The temple finds mention in many old Jaina texts and is home to Manikya Swami; the green stone idol of Rishabh Dev or Adinath, the first Jain Tirthankara. Besides this, the marbled interiors houses idols of 8 other tirthankars including the 51 inches idol of Mahavira made of a single jade stone. Legends state that Manikya Swami housed here was worshipped by Ravana’s wife Mandodari who then immersed it in the sea. It was found by King Shankar of Kalyan and it is believed the idol chose this temple as its abode.
If Jaina texts are to be believed this is one of the temples that was built by Chakravartin Bharat himself. Bharat was the son of Rishabha Dev or Adinath Bhagwan and it is on his name that this country gets its name as – Bharat Varsha. Rishabhanatha has two wives, Sumangala and Sunanada. Sumangala bore 99 sons and 1 daughter of whom the eldest was Bharat. Sunanada bore 1 son and 1 daughter and he was known as Bahubali as he was tall and had strong arms.
After ruling for a long time, Rishabha Dev divided his kingdom among his 100 sons equally and left for forest to attain Kewal Gyan or omniscience. While Bharat got Vinita (Ayodhya), Bahubali got Taxila. After his coronation Bharat embarked on an ambitious voyage to conquer the world and he did so becoming Digvijay. But he could not fight his brothers so sent the messages to accept him as their King. All his brothers, knowing his might, decided to join their father in the pursuit of knowledge and became monks forsaking their kingdoms.
Now only Bahubali was left who decided to fight it out with Bharath. Knowing this could be a battle that would claim many lives, the kings decided to go for an individual duel. In all the decided 3 fights (eye, water and wrestling) Bahubali prevailed over Bharath. Enraged at the defeat, Bharath broke rules and used his Chakra (he had a chakra ratna, a deadly discus that could kill anyone and that is why he was known as Chakravartin) but the weapon just encircled Bahubali and halted in front of him. Bharath had forgotten that the Chakra would never attack anyone who has the same blood as him. Bahubali bundled up Bharath in his arms but instead of throwing him to the ground, gently placed him there. Disgusted by what he might have done, Bahubali decided to forsake everything and meditate where he was standing.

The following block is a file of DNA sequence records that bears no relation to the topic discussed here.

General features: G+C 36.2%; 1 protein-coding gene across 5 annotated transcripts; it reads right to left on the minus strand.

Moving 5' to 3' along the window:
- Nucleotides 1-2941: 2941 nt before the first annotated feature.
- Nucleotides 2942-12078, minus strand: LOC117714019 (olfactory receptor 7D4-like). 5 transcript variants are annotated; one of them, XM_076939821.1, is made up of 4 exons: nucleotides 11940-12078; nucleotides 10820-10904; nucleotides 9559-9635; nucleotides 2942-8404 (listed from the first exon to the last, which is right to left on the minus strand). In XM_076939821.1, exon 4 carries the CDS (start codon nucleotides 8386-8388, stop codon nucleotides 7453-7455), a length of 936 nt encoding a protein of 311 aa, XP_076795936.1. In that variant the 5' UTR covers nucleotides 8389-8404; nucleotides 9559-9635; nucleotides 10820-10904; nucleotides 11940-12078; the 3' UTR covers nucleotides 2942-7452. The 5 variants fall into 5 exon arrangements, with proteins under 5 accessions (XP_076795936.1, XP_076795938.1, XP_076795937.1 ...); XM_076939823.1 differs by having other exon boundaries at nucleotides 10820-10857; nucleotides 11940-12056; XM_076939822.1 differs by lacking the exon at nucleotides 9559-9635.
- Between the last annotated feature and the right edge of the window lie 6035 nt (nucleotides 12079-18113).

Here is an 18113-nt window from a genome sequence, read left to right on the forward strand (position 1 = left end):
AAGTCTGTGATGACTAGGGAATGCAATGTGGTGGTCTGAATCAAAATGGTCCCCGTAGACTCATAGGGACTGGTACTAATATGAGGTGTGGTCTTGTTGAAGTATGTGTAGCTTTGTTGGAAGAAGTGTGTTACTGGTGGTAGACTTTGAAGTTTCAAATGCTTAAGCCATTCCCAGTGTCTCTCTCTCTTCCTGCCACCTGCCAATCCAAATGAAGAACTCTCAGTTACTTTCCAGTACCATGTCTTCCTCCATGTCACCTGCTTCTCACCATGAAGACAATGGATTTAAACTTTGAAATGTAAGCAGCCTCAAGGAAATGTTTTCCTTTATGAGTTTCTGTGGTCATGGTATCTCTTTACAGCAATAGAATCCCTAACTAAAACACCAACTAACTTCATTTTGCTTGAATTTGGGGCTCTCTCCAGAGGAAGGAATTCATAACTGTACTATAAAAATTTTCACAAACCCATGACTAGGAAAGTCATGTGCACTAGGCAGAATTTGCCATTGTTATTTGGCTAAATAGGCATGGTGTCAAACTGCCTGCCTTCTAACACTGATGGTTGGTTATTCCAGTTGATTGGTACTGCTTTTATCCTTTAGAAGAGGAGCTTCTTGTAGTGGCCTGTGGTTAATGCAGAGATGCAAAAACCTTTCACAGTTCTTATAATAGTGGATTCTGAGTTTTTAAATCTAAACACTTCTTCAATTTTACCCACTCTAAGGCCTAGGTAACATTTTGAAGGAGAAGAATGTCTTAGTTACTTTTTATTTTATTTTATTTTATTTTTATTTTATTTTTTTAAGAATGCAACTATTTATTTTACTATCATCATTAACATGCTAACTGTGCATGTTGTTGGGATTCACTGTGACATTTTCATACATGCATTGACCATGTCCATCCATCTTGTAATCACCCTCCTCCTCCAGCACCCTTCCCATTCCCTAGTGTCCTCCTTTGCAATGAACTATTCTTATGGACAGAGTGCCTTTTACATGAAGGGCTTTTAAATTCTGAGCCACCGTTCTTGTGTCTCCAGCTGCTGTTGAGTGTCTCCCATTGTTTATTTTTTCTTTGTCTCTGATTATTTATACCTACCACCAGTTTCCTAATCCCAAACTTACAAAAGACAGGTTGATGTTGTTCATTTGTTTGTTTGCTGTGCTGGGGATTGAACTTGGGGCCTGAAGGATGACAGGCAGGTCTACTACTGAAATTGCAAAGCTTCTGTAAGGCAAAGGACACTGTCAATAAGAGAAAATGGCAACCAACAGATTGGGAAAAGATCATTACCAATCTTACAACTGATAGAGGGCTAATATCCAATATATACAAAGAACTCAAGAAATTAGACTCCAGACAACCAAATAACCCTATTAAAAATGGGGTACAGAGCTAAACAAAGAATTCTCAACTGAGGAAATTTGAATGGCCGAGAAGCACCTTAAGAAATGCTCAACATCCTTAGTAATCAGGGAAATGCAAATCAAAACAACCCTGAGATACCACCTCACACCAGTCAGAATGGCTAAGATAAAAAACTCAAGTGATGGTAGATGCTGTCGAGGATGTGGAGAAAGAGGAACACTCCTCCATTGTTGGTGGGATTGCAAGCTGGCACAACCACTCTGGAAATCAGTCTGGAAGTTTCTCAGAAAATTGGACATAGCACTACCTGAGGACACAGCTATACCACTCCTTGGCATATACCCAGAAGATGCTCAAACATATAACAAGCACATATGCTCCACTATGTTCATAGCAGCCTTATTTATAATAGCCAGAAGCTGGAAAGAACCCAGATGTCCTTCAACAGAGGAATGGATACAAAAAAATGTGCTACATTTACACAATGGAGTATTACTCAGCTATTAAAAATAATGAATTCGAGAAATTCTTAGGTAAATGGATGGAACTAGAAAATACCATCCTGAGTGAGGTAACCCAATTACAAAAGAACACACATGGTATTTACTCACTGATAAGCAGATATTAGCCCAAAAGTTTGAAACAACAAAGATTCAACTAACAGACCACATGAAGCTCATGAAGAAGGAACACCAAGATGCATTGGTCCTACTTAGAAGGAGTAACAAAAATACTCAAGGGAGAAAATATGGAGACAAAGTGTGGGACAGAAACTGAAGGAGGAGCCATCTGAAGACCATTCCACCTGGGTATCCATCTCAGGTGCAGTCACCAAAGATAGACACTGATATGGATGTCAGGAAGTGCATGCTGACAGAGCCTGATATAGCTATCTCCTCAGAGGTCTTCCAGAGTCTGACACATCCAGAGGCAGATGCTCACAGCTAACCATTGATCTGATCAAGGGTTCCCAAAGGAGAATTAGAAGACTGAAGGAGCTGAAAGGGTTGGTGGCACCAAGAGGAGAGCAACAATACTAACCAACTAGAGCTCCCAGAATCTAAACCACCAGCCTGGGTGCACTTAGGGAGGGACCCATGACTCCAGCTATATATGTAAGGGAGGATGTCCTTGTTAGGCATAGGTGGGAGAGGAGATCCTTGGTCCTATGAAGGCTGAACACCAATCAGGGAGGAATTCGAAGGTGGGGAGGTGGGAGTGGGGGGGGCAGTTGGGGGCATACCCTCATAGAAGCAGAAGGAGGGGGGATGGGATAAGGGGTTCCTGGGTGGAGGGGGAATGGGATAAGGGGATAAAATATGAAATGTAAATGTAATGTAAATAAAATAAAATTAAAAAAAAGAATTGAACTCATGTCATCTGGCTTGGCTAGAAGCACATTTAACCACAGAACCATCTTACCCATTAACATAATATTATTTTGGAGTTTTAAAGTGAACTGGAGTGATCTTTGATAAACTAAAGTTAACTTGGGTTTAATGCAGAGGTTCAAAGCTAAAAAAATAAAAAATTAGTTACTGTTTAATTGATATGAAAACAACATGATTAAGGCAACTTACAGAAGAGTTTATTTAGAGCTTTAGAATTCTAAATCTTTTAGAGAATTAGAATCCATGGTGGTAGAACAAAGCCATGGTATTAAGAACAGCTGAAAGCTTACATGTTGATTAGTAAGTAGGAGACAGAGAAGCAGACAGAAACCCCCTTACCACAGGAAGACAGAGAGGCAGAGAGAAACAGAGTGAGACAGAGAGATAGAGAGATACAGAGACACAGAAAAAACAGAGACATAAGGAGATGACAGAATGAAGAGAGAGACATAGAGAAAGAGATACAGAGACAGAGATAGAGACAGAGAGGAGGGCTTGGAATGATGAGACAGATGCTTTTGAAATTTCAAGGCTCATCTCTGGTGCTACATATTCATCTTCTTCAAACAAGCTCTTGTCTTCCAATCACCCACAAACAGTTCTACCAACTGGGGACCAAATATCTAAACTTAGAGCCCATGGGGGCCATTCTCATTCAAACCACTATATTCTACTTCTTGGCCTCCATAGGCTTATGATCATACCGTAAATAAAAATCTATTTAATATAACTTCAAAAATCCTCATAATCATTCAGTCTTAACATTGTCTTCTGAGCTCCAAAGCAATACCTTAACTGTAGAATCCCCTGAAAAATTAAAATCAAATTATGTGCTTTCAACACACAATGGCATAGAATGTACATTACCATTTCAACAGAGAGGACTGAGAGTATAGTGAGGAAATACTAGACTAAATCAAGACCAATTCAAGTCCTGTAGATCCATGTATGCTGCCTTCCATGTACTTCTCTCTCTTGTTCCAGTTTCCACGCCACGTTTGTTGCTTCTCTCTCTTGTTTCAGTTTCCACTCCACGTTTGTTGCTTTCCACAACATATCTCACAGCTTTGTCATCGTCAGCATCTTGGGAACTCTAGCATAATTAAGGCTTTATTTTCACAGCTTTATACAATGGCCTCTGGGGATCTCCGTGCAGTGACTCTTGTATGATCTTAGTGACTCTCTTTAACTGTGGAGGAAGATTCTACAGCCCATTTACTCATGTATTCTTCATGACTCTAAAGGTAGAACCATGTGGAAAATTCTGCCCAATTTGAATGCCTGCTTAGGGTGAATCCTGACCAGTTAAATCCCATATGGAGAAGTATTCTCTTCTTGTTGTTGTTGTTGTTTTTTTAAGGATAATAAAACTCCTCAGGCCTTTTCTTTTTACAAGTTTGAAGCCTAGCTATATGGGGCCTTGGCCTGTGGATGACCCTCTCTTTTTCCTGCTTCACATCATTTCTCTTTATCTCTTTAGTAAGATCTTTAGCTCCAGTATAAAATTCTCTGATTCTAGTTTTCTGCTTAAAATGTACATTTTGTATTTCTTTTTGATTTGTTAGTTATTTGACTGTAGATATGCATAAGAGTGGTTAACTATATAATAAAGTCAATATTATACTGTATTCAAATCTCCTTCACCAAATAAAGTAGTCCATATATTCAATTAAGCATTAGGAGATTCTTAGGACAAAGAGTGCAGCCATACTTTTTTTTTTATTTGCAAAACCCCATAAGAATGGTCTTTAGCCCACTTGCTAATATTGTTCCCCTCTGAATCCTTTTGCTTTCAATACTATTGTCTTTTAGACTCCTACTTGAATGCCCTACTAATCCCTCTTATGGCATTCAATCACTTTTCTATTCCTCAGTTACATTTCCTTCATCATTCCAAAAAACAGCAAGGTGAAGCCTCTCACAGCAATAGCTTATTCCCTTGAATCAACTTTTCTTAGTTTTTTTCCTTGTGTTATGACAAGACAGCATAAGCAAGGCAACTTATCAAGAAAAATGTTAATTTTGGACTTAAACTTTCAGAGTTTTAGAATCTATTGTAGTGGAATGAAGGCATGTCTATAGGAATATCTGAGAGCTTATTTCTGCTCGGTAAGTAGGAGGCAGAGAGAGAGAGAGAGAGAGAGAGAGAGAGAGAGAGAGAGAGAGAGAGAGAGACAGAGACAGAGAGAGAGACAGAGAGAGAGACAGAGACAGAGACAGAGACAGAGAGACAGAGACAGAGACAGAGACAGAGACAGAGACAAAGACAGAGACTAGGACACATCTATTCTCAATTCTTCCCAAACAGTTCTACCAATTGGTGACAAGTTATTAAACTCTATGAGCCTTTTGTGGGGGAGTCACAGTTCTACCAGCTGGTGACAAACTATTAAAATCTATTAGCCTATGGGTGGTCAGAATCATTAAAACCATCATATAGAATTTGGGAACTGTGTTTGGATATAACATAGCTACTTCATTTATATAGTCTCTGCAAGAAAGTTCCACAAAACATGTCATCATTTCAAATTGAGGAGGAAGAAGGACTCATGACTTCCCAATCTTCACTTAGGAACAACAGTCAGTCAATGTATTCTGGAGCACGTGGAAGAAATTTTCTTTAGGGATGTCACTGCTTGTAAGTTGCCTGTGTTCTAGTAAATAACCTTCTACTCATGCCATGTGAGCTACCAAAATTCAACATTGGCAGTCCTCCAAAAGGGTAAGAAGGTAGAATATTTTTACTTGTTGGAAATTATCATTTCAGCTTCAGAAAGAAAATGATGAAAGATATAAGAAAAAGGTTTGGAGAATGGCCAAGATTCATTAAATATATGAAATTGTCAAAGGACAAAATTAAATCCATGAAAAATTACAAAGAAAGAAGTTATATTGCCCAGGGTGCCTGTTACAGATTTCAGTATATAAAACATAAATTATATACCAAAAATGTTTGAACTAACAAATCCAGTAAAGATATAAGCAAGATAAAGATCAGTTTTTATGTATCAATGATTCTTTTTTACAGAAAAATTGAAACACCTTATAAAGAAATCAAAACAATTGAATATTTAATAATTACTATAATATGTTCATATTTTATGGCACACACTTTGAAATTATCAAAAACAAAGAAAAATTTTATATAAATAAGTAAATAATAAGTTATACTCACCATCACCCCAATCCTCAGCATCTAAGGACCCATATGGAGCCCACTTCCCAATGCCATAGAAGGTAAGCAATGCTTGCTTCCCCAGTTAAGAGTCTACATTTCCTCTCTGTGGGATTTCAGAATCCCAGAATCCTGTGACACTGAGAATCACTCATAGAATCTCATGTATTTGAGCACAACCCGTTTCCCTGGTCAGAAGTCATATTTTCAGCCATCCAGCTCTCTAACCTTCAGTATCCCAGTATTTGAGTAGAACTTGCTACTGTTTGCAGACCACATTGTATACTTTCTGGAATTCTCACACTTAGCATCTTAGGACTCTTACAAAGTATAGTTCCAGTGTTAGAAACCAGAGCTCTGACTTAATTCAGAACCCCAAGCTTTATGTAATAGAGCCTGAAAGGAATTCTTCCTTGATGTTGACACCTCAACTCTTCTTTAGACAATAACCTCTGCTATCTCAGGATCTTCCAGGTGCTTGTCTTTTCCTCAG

Bahubali not only became a shruta kevalin but also a kewal gyani and Bharath, an able ruler. Kulpak ji is thus a part of the first legends of Jainism. Many inscriptions of various eras talking of grants have been found on the site and it still remains a prominent place of pilgrimage for the Shvetambar Jains of the country.
After 12th century Jainism saw a major decline in Andhra desa and its activities started reassuming from 17th century onwards. Bringing marble and sandstone from Rajasthan and 150 stone sculptors and artists from Gujarat and Agra, the temple was zealously rebuilt by devout Jain traders some 50 years ago. The temple complex provides accommodation and food for visiting Jain pilgrims. The trust has built a water tank for the village and also maintains cows and buffaloes.
This peaceful oasis built with much love and devotion is not be missed whenever in Telangana and also the nearby Sri Someshwara Temple which is both a living temple and an ASI museum.
While growing up I often heard recitations of the poem Bonolota Sen, written by Jibonananda Das in 1942. In this poem, the poet beautifully describes his muse, painting her with various attributes from ancient India. One of the most enigmatic poems that I have read, the words cut deep into the reader’s soul as he or she travels back in time to the glorious past. Few lines from the poem run as such: